Locally Excised T1 Rectal Cancers: Need for Specialized Surveillance Protocols

Gifty Kwakye, Thomas Curran, Shinnosuke Uegami, Charles O. Finne, Ann C. Lowry, Robert D. Madoff, Christine C. Jensen

Research output: Contribution to journalArticlepeer-review

3 Scopus citations


BACKGROUND: Local excision of T1 rectal cancers helps avoid major surgery, but the frequency and pattern of recurrence may be different than for patients treated with total mesorectal excision. OBJECTIVE: This study aims to evaluate pattern, frequency, and means of detection of recurrence in a closely followed cohort of patients with locally excised T1 rectal cancer. DESIGN: This study is a retrospective review. SETTINGS: Patients treated by University of Minnesota-Affiliated physicians, 1994 to 2014, were selected. PATIENTS: Patients had pathologically confirmed T1 rectal cancer treated with local excision and had at least 3 months of follow-up. INTERVENTIONS: Patients underwent local excision of T1 rectal cancer, followed by multimodality follow-up with physical examination, CEA, CT, endorectal ultrasound, and proctoscopy. MAIN OUTCOME MEASURES: The primary outcomes measured were the presence of local recurrence and the means of detection of recurrence. RESULTS: A total of 114 patients met the inclusion criteria. The local recurrence rate was 11.4%, and the rate of distant metastasis was 2.6%. Local recurrences occurred up to 7 years after local excision. Of the 14 patients with recurrence, 10 of the recurrences were found by ultrasound and/or proctoscopy rather than by traditional methods of surveillance such as CEA or imaging. Of these 10 patients, 4 had an apparent scar on proctoscopy, and ultrasound alone revealed findings concerning for recurrent malignancy. One had recurrent malignancy demonstrated on ultrasound, but no concurrent proctoscopy was performed. LIMITATIONS: This was a retrospective review, and the study was conducted at an institution where endorectal ultrasound is readily available. CONCLUSIONS: Locally excised T1 rectal cancers should have specific surveillance guidelines distinct from stage I cancers treated with total mesorectal excision. These guidelines should incorporate a method of local surveillance that should be extended beyond the traditional 5-year interval of surveillance. An ultrasound or MRI in addition to or instead of flexible sigmoidoscopy or proctoscopy should also be strongly considered. See Video Abstract at http://links.lww.com/DCR/A979.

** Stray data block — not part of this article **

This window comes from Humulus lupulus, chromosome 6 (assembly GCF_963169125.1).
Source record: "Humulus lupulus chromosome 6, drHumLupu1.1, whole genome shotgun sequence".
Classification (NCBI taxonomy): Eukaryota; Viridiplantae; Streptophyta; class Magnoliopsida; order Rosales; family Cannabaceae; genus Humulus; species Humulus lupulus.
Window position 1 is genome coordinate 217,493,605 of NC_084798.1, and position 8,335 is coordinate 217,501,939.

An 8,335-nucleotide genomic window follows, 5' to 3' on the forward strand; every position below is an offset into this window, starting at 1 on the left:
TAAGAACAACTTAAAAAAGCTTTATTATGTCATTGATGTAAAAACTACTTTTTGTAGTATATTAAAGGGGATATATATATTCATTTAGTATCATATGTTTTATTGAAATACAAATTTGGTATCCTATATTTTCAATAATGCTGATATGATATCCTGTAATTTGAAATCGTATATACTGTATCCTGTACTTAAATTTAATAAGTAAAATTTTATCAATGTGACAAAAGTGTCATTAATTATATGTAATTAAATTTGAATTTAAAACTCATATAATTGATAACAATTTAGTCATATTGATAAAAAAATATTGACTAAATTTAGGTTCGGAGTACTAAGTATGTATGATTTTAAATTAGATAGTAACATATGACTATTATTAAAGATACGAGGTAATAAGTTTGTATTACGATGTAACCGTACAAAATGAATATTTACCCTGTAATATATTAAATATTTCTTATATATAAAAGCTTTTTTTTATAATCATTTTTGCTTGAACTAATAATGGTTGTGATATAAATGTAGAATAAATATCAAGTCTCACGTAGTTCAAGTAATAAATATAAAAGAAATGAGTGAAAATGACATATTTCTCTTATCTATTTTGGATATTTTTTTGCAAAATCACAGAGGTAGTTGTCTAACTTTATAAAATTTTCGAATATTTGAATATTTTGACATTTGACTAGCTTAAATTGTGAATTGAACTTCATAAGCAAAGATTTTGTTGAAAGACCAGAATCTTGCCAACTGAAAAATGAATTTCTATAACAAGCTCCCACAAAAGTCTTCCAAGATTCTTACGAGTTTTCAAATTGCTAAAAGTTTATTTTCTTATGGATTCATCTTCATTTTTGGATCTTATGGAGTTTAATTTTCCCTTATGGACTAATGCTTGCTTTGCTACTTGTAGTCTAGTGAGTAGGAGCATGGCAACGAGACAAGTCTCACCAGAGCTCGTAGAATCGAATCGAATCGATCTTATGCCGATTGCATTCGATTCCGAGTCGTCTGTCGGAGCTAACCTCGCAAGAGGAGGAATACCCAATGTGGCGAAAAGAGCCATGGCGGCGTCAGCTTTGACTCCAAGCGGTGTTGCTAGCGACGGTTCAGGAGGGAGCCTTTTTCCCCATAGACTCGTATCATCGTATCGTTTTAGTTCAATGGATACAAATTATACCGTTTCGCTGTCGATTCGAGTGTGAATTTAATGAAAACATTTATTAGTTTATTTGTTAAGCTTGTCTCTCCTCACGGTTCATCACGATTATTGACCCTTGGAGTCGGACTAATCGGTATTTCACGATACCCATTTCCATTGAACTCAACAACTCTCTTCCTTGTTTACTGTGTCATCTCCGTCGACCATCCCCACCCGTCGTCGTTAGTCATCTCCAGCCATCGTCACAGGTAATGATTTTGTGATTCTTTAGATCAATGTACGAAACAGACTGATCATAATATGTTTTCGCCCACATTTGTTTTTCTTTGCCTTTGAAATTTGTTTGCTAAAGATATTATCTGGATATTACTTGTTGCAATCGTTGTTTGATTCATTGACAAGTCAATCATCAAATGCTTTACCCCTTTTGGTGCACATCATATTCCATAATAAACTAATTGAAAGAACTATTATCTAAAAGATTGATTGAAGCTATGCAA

Original languageEnglish (US)
Pages (from-to)1055-1062
Number of pages8
JournalDiseases of the colon and rectum
Issue number9
StatePublished - Sep 1 2019


  • Local excision
  • Outcomes
  • Rectal cancer
  • Transanal endoscopic microsurgery
  • Transanal excision

PubMed: MeSH publication types

  • Journal Article
  • Video-Audio Media

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